'Durable Medium' is not defined but it seems that where a consumer order is made by email, the information can be sent back in this form. In contrast, the distance selling directive for financial services specifically indicates information sent to a consumer's hard drive is sufficient. It is unlikely that information held on a website would meet this requirement.

Right To Cancel

A consumer can cancel a distance contract for goods within 7 working days of the earlier of (i) delivery of goods provided that the supplier has sent all required information, (ii) delivery and receipt of all required information or (iii) 3 months and 7 working days from delivery. For services, these periods are measured from the contract date rather than delivery.

The regulations give no right to cancel where services have begun with the customer's agreement (provided the customer has been informed of this), where price depends on financial prices beyond the supplier's control or where goods are customised, personalised or of a type that cannot be returned or will deteriorate or expire rapidly. Audio and video products and software cannot be cancelled once 'unsealed' (it is unclear how this applies to on-line supply but would probably cover acceptance of a 'click wrap' agreement). Finally, no right of cancellation exists for periodicals or gambling services.

A cancelled contract is treated as if it never existed. The supplier must return any payment but may charge for direct costs of recovering goods if the consumer was obliged to return them under the contract (provided that this obligation is not 'unfair' and that the customer could not have rejected the goods for example because of defects). Repayment must be made as soon as possible and no more than 30 days from cancellation. Related credit agreements are also cancelled. The supplier is responsible for passing the cancellation notice on to the creditor.

The customer must retain and take reasonable care of the goods until they are collected or delivered to the supplier. At the supplier's request, the customer must make the goods available at the customer's premises (otherwise these duties continue). Unfortunately the regulations do not expressly allow the Supplier to dictate the time and which goods are made available for collection.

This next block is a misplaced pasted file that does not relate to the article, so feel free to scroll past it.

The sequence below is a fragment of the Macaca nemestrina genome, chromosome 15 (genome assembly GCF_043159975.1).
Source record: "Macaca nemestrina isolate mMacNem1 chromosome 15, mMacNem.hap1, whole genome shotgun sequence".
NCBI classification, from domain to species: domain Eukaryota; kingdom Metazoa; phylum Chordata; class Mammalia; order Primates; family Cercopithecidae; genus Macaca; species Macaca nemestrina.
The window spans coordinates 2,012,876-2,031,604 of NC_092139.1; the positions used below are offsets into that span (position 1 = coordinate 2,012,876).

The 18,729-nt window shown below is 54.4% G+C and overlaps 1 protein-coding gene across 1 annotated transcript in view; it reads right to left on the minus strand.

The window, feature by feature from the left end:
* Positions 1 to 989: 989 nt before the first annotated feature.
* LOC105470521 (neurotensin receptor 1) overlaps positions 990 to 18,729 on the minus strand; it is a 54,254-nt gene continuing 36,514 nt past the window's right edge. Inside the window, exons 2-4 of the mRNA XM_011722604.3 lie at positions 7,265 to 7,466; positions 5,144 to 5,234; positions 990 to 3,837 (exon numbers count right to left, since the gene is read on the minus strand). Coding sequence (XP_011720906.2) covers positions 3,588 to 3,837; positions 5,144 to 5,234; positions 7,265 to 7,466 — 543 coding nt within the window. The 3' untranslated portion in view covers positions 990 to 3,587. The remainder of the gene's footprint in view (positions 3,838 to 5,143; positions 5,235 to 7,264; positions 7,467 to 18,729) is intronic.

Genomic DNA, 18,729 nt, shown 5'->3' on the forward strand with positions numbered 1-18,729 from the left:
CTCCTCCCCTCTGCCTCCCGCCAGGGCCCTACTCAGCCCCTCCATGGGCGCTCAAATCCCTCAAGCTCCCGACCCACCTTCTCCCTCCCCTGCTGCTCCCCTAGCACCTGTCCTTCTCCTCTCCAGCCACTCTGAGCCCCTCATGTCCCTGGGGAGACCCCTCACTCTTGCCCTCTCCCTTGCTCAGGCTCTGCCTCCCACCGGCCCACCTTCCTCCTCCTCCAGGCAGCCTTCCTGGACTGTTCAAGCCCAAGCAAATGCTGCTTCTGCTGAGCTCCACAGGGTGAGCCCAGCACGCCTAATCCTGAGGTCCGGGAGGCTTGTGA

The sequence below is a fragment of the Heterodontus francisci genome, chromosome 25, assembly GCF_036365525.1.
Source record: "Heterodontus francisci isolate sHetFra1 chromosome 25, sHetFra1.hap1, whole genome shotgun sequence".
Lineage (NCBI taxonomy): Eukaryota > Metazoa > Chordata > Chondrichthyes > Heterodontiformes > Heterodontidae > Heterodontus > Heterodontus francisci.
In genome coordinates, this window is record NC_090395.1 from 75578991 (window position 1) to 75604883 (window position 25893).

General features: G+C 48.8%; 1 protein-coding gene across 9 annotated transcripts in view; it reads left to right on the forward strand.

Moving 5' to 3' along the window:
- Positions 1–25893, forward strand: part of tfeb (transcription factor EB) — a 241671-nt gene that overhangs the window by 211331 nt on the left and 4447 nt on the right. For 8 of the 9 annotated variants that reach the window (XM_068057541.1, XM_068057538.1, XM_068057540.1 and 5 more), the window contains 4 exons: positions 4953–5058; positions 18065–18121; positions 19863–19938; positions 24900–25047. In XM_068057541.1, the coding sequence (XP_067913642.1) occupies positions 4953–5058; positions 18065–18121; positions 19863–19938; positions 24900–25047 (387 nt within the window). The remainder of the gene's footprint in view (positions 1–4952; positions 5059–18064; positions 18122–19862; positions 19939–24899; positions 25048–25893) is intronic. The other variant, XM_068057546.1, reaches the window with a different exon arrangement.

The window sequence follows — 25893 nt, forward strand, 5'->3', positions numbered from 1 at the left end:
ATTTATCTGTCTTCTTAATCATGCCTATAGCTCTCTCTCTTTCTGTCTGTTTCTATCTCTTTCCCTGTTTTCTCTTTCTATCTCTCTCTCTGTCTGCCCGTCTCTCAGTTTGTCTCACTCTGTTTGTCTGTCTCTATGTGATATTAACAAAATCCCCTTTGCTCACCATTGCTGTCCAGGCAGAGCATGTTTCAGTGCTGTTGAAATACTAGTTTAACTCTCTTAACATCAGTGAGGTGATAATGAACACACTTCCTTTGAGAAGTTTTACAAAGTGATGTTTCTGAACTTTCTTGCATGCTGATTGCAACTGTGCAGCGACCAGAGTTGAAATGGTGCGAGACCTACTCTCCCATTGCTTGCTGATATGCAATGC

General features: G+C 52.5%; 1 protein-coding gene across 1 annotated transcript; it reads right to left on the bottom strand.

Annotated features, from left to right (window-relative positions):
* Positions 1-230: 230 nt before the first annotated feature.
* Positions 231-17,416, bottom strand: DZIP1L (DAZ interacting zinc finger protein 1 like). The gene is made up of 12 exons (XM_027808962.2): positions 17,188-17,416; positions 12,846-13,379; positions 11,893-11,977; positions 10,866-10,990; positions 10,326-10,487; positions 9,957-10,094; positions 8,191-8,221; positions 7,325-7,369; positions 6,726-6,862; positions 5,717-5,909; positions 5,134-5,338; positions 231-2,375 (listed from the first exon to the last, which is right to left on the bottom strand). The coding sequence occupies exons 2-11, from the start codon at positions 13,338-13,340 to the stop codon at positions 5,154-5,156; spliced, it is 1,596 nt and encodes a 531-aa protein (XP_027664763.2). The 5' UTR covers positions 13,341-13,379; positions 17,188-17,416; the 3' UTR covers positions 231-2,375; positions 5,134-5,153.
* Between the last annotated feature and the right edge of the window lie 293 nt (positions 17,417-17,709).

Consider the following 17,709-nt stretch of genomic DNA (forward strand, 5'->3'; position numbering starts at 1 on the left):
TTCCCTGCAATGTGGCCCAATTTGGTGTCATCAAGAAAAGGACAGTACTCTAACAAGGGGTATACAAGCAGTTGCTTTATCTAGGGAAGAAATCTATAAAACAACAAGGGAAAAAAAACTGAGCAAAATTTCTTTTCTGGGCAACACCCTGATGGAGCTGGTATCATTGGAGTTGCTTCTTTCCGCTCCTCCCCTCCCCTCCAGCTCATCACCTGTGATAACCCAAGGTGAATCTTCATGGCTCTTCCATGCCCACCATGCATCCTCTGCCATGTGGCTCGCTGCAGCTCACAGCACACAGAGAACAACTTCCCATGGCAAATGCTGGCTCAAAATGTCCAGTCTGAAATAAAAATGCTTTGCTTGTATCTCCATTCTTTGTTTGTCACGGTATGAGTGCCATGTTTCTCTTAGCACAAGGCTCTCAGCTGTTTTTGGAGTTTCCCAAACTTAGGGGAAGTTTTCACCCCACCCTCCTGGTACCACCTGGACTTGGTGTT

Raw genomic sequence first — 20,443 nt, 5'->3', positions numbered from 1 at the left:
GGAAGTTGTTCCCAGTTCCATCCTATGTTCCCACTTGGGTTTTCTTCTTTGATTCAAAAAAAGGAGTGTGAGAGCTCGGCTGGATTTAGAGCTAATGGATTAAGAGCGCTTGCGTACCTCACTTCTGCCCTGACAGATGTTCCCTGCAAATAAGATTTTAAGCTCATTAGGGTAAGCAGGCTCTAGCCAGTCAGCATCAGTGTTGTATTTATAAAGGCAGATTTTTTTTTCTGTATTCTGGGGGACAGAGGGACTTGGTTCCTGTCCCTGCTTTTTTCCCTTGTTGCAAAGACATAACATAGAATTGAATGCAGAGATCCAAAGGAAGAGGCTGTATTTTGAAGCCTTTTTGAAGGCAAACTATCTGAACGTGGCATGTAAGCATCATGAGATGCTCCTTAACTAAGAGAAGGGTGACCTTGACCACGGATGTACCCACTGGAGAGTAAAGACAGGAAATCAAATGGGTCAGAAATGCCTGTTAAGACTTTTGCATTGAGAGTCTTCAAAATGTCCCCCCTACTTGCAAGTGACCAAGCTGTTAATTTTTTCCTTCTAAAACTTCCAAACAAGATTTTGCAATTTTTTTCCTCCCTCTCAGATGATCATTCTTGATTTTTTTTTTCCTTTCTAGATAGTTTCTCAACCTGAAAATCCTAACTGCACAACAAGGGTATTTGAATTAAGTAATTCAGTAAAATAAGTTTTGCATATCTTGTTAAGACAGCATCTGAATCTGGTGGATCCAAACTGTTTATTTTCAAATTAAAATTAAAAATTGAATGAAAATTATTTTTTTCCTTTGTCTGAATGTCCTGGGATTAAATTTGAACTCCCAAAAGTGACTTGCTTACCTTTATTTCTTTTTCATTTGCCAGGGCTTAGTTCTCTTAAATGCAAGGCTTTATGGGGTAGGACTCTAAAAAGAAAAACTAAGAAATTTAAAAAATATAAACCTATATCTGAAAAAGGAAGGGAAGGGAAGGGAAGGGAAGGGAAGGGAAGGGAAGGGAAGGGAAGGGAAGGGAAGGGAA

If no request for collection is made by the consumer within 21 days of cancellation, their duty to take reasonable care ends. However, if the agreement obliges the consumer to return the goods on cancellation but they do not do so, this period extends to 6 months.

Time For Performance

Unless the contract states otherwise, the supplier must perform the contract within 30 days of the customer's order. If goods or services are not available, the supplier must inform the customer and reimburse any sums paid within this same period.

Card Payments

Consumers may recover payment made where a card (whether a credit, charge, debit or store card) is used fraudulently by a third party. In any claim, the card issuer must prove that use was authorised.

Conclusions

The regulations impose new obligations on suppliers and are particularly relevant to Internet based trading. Distance selling promotional materials (including web sites) must give consumers the required information before a contract is made and systems must ensure that further information is delivered as necessary (failure to do so will greatly extend the cancellation period). Terms should be checked against the new rules and cancellation obligations and procedures considered in advance.

Finally, back office systems need to track any cancellations (this is particularly important where sites are hosted by third parties). The new rules apply where the parties are at a distance but should be at the front of traders' minds.

Footnotes

1 The Consumer Protection (Distance Selling) Regulations 2000

2 http://www.dti.gov.uk/CACP/ca/dsdbulletin.htm

3 97/7/EC and 98/27/EC

4 Regulation 7

The content of this article is intended to provide a general guide to the subject matter. Specialist advice should be sought about your specific circumstances.